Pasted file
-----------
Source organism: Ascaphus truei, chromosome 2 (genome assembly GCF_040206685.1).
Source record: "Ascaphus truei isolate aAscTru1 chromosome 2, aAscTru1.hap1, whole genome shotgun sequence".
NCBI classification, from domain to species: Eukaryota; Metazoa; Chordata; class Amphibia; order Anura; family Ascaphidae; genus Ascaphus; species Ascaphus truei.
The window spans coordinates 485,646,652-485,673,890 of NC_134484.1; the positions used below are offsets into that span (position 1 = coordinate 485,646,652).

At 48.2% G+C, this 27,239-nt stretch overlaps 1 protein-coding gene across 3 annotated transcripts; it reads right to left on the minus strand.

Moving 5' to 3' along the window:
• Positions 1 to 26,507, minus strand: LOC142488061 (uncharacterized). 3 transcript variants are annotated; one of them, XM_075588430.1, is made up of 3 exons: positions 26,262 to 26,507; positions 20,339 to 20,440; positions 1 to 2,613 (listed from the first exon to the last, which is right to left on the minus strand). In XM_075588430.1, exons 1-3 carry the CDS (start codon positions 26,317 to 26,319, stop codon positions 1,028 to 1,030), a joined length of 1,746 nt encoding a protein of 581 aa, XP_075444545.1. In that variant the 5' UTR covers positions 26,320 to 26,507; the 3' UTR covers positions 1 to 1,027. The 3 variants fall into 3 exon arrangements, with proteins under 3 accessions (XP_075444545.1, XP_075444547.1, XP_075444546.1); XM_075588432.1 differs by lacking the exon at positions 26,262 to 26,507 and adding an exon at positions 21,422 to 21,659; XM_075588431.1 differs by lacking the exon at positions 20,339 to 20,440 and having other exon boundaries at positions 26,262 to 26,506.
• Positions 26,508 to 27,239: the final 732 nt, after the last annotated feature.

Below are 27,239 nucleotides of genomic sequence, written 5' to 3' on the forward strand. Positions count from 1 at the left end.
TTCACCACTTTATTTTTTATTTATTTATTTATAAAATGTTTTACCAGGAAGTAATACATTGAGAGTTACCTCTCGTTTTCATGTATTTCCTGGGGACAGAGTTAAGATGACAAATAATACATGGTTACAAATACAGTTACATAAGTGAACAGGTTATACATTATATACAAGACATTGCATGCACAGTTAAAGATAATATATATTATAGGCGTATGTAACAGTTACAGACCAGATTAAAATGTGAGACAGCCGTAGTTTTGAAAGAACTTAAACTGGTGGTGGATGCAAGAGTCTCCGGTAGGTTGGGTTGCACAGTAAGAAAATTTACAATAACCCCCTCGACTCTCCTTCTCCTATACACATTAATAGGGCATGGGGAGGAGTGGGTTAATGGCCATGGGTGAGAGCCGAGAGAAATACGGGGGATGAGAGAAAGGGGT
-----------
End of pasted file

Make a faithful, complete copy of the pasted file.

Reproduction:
Source organism: Ascaphus truei, chromosome 2 (genome assembly GCF_040206685.1).
Source record: "Ascaphus truei isolate aAscTru1 chromosome 2, aAscTru1.hap1, whole genome shotgun sequence".
NCBI classification, from domain to species: Eukaryota; Metazoa; Chordata; class Amphibia; order Anura; family Ascaphidae; genus Ascaphus; species Ascaphus truei.
The window spans coordinates 485,646,652-485,673,890 of NC_134484.1; the positions used below are offsets into that span (position 1 = coordinate 485,646,652).

At 48.2% G+C, this 27,239-nt stretch overlaps 1 protein-coding gene across 3 annotated transcripts; it reads right to left on the minus strand.

Moving 5' to 3' along the window:
• Positions 1 to 26,507, minus strand: LOC142488061 (uncharacterized). 3 transcript variants are annotated; one of them, XM_075588430.1, is made up of 3 exons: positions 26,262 to 26,507; positions 20,339 to 20,440; positions 1 to 2,613 (listed from the first exon to the last, which is right to left on the minus strand). In XM_075588430.1, exons 1-3 carry the CDS (start codon positions 26,317 to 26,319, stop codon positions 1,028 to 1,030), a joined length of 1,746 nt encoding a protein of 581 aa, XP_075444545.1. In that variant the 5' UTR covers positions 26,320 to 26,507; the 3' UTR covers positions 1 to 1,027. The 3 variants fall into 3 exon arrangements, with proteins under 3 accessions (XP_075444545.1, XP_075444547.1, XP_075444546.1); XM_075588432.1 differs by lacking the exon at positions 26,262 to 26,507 and adding an exon at positions 21,422 to 21,659; XM_075588431.1 differs by lacking the exon at positions 20,339 to 20,440 and having other exon boundaries at positions 26,262 to 26,506.
• Positions 26,508 to 27,239: the final 732 nt, after the last annotated feature.

Below are 27,239 nucleotides of genomic sequence, written 5' to 3' on the forward strand. Positions count from 1 at the left end.
TTCACCACTTTATTTTTTATTTATTTATTTATAAAATGTTTTACCAGGAAGTAATACATTGAGAGTTACCTCTCGTTTTCATGTATTTCCTGGGGACAGAGTTAAGATGACAAATAATACATGGTTACAAATACAGTTACATAAGTGAACAGGTTATACATTATATACAAGACATTGCATGCACAGTTAAAGATAATATATATTATAGGCGTATGTAACAGTTACAGACCAGATTAAAATGTGAGACAGCCGTAGTTTTGAAAGAACTTAAACTGGTGGTGGATGCAAGAGTCTCCGGTAGGTTGGGTTGCACAGTAAGAAAATTTACAATAACCCCCTCGACTCTCCTTCTCCTATACACATTAATAGGGCATGGGGAGGAGTGGGTTAATGGCCATGGGTGAGAGCCGAGAGAAATACGGGGGATGAGAGAAAGGGGT